It goes without saying that the upfront cost of a car is just the beginning; the maintenance of the car is where the real costs start to quickly add up. This can be particularly true in the case of used cars, when the risk of problems arising is higher than with new cars. Drivers will often be covered by a three year warranty when buying a new car; used cars don’t come with this benefit, making them more of a risk in that sense. With maintenance costs for new cars (including tire changes) hitting an average of $99 per year, it is imperative you get an up-to-date history of any car you are interested in buying. Whether you opt for a new or used car, large or small, be sure to research thoroughly any aspects that are known to be problematic and pricey to maintain. This can help you gain clarity and lessen the chance of you having unexpected costs early on.

Prioritize the safety features of a car

Of prime importance when it comes to purchasing a car is safety. Strict safety regulations for new cars, along with the focus on safety features in the design of modern cars, mean that new cars are likely to be a safer option than older models. The emergence of features such as Automatic Emergency Braking (AEB), Blind Spot Detection and lane assist helps keep drivers and pedestrians safer on the roads, whilst also helping to keep you more relaxed and confident behind the wheel. This might be particularly appealing for older drivers who tire more easily, particularly when it comes to lane assist, which recognizes when the car is veering out of a lane and immediately guides the steering wheel back into the correct lane.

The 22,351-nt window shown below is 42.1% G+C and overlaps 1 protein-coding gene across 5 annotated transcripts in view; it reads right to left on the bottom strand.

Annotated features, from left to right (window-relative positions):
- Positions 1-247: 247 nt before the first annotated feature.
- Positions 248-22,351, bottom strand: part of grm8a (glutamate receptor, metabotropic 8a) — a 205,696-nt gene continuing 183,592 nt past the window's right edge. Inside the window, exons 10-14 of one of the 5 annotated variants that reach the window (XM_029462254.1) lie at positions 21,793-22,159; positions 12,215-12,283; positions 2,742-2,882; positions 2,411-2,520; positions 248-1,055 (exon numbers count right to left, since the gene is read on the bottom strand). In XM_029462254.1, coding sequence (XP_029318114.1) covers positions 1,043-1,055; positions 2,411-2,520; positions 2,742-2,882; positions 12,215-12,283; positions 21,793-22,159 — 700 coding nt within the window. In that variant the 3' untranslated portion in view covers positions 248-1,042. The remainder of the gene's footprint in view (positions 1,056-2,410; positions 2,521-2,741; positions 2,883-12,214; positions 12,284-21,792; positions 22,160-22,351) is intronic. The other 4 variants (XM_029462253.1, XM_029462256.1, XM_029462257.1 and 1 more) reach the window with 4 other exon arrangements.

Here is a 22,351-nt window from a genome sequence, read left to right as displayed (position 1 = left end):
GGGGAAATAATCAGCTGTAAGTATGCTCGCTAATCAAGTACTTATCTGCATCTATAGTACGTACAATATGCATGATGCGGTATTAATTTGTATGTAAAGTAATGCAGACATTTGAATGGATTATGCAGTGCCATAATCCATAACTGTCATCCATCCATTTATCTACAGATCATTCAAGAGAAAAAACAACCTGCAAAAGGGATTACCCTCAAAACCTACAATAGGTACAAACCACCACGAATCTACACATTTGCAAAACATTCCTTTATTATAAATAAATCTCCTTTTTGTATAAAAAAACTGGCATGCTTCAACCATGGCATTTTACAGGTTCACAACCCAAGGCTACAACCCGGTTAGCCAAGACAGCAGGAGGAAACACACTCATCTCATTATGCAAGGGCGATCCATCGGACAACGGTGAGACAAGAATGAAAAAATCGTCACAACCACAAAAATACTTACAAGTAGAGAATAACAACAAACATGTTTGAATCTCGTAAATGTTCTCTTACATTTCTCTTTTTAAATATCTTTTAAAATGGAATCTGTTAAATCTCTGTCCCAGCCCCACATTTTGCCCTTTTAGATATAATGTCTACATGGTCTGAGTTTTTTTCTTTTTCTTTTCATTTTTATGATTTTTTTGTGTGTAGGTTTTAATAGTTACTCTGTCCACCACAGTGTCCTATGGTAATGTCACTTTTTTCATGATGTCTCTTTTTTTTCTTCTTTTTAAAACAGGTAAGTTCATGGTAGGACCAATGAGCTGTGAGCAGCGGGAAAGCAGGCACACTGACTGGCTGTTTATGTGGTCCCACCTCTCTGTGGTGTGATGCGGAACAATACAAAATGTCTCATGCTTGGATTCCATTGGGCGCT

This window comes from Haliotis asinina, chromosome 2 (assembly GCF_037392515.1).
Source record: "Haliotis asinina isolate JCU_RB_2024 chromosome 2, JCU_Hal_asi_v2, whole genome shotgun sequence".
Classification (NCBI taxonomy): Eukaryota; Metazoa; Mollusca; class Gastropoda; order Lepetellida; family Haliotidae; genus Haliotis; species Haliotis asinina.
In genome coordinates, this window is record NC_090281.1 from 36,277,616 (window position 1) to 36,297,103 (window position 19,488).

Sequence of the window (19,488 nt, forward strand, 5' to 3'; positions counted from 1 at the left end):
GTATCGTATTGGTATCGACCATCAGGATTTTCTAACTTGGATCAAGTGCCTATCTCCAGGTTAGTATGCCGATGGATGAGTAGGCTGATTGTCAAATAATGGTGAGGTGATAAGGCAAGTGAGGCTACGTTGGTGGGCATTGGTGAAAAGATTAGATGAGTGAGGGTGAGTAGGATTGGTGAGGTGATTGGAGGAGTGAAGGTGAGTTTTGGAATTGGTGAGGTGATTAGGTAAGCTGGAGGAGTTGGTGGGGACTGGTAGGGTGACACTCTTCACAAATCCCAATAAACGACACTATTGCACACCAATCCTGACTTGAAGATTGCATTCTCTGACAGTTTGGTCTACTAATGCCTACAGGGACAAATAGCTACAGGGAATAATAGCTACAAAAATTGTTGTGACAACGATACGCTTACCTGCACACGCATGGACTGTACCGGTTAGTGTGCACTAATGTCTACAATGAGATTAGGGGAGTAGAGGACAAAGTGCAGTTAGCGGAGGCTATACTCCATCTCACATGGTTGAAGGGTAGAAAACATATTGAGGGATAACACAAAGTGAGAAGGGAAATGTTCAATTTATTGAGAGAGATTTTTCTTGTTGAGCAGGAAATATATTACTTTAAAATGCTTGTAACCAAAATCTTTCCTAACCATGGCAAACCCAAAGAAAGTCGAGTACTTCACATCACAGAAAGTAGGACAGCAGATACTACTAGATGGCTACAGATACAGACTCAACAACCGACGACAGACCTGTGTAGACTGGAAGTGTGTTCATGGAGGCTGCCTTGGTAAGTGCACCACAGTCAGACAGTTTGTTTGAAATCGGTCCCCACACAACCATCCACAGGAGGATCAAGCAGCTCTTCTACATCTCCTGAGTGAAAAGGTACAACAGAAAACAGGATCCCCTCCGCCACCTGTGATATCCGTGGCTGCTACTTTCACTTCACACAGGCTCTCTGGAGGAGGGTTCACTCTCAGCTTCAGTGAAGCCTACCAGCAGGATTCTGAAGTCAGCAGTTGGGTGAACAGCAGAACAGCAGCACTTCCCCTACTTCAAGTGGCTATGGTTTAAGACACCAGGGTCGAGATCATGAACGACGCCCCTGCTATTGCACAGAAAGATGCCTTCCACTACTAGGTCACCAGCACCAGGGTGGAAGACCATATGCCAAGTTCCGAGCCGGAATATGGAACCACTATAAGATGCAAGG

Consider leasing a car

One option to consider when it comes to updating your car is to lease one, rather than buying it. This is increasingly popular among drivers, with over 30% of new cars leased in America in the second quarter of 2018. Leasing involves paying a monthly cost for a car and offers you the benefit of driving a brand new car for a given number of years. Whilst you wouldn’t actually own the car, leasing has the advantage of providing you with a reliable vehicle under a manufacturer’s guarantee at a cost far lower than the depreciation of the vehicle. The downside of leasing is that you do not end up owning the car and you must have the car for a fixed term. It is also extremely costly to end the contract early.